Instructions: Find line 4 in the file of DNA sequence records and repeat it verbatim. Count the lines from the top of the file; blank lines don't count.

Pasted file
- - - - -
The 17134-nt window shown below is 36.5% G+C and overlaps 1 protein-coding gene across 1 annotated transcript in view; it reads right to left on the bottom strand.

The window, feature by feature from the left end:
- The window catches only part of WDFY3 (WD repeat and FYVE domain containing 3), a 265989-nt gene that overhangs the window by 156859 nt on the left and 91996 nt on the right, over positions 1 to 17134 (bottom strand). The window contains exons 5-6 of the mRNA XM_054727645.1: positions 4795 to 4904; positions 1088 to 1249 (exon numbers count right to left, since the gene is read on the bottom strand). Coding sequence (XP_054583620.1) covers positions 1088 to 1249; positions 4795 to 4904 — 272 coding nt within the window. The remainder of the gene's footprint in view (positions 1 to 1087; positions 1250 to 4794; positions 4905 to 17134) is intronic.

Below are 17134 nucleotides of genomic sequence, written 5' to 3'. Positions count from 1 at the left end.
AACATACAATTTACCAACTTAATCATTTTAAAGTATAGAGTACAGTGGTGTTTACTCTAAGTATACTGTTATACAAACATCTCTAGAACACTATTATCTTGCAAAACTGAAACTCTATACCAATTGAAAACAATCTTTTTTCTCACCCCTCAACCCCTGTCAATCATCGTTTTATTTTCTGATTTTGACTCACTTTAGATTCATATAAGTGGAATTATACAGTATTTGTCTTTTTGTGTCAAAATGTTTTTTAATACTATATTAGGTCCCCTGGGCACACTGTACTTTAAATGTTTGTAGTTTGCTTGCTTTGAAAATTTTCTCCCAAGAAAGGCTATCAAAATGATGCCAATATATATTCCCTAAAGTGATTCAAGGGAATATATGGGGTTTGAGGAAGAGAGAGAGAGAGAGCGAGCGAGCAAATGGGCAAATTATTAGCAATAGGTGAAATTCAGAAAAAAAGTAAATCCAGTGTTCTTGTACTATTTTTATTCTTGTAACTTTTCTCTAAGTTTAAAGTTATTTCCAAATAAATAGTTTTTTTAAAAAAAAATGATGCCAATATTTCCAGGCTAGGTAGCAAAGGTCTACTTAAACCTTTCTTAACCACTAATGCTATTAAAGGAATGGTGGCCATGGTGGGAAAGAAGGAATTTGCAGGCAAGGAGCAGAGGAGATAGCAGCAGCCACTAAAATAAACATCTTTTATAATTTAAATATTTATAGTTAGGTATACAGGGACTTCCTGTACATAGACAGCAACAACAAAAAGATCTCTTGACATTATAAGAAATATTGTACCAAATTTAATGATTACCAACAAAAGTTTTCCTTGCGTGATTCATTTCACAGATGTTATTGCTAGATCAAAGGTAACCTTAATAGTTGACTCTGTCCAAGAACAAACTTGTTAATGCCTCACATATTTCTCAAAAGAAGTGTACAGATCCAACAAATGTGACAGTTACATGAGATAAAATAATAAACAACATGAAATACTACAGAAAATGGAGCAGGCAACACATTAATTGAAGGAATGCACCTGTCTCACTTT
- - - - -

Below are 17134 nucleotides of genomic sequence, written 5' to 3'. Positions count from 1 at the left end.